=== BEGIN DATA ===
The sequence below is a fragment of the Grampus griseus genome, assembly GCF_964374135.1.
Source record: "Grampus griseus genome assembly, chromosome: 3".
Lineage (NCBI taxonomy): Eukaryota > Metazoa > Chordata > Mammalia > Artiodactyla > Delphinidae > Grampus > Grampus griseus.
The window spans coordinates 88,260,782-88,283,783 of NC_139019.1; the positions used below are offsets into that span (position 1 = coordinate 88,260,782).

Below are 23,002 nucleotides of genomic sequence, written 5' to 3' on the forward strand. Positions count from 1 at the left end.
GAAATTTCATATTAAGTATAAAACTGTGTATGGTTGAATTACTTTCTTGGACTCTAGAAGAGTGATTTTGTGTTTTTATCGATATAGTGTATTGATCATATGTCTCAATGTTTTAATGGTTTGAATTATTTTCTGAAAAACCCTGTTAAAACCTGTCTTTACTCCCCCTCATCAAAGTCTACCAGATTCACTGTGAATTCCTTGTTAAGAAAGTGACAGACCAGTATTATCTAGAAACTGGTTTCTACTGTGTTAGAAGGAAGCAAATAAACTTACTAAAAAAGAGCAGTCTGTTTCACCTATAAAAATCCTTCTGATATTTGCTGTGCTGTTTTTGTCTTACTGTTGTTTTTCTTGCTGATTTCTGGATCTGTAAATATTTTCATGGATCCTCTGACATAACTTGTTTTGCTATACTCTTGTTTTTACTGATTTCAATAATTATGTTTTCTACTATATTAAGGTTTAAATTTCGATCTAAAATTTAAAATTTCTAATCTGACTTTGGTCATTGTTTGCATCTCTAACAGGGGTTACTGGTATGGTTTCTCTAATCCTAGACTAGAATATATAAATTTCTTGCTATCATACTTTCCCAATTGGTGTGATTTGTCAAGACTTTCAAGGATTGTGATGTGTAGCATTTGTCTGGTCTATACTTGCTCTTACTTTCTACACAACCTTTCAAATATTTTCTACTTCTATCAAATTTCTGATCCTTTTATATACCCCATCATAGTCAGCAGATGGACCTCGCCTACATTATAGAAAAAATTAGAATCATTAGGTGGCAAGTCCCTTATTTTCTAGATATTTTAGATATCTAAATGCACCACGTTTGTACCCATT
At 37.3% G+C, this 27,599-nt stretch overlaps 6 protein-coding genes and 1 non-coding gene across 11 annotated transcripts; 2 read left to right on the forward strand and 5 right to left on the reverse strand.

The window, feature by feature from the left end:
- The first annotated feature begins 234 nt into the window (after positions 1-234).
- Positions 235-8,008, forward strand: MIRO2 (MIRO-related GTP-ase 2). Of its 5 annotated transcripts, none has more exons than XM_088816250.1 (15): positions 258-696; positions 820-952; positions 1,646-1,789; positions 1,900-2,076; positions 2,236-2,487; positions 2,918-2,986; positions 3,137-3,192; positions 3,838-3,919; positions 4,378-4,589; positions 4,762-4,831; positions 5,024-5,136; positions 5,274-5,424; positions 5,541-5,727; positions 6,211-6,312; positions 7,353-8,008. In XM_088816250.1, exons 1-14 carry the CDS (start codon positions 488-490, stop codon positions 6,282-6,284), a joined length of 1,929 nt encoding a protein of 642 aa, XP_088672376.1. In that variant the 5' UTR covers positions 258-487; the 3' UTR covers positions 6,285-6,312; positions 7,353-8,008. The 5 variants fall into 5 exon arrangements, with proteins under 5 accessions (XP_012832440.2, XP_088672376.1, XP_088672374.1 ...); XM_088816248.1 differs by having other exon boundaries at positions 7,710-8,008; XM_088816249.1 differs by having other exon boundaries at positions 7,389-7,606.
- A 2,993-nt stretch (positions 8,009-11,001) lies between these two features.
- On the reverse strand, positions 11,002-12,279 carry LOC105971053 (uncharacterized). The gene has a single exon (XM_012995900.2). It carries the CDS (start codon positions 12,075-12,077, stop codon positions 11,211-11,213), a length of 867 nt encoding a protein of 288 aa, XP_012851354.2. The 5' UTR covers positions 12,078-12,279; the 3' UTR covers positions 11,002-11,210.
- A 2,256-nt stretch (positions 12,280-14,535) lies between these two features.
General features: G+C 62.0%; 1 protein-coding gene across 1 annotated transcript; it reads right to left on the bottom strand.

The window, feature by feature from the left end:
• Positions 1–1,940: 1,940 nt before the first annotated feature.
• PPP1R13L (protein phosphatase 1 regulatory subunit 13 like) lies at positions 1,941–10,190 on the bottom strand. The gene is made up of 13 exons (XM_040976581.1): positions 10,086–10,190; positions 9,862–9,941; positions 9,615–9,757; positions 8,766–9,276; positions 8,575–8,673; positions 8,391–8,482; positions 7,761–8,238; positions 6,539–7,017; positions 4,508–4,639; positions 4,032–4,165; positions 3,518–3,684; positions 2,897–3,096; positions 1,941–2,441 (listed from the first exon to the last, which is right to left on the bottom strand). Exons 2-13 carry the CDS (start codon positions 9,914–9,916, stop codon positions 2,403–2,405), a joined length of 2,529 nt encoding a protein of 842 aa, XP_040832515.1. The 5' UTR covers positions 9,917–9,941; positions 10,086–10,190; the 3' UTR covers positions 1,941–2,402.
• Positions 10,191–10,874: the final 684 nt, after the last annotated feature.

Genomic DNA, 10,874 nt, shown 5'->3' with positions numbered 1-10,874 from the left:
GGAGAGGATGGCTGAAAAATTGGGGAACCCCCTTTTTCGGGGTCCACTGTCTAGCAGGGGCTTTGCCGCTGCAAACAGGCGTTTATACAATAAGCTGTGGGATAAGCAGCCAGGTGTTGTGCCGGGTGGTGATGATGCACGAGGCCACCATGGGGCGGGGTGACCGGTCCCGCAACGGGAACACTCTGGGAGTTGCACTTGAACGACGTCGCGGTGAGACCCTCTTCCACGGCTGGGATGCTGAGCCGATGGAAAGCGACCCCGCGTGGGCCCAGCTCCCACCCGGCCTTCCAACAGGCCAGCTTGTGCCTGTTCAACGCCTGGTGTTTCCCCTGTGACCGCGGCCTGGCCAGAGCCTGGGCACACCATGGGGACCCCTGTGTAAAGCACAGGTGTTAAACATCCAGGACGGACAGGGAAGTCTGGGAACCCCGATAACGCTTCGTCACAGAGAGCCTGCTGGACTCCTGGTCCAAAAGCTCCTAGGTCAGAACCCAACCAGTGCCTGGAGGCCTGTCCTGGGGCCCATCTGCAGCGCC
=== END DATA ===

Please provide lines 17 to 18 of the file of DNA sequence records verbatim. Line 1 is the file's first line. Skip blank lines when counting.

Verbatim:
• PPP1R13L (protein phosphatase 1 regulatory subunit 13 like) lies at positions 1,941–10,190 on the bottom strand. The gene is made up of 13 exons (XM_040976581.1): positions 10,086–10,190; positions 9,862–9,941; positions 9,615–9,757; positions 8,766–9,276; positions 8,575–8,673; positions 8,391–8,482; positions 7,761–8,238; positions 6,539–7,017; positions 4,508–4,639; positions 4,032–4,165; positions 3,518–3,684; positions 2,897–3,096; positions 1,941–2,441 (listed from the first exon to the last, which is right to left on the bottom strand). Exons 2-13 carry the CDS (start codon positions 9,914–9,916, stop codon positions 2,403–2,405), a joined length of 2,529 nt encoding a protein of 842 aa, XP_040832515.1. The 5' UTR covers positions 9,917–9,941; positions 10,086–10,190; the 3' UTR covers positions 1,941–2,402.
• Positions 10,191–10,874: the final 684 nt, after the last annotated feature.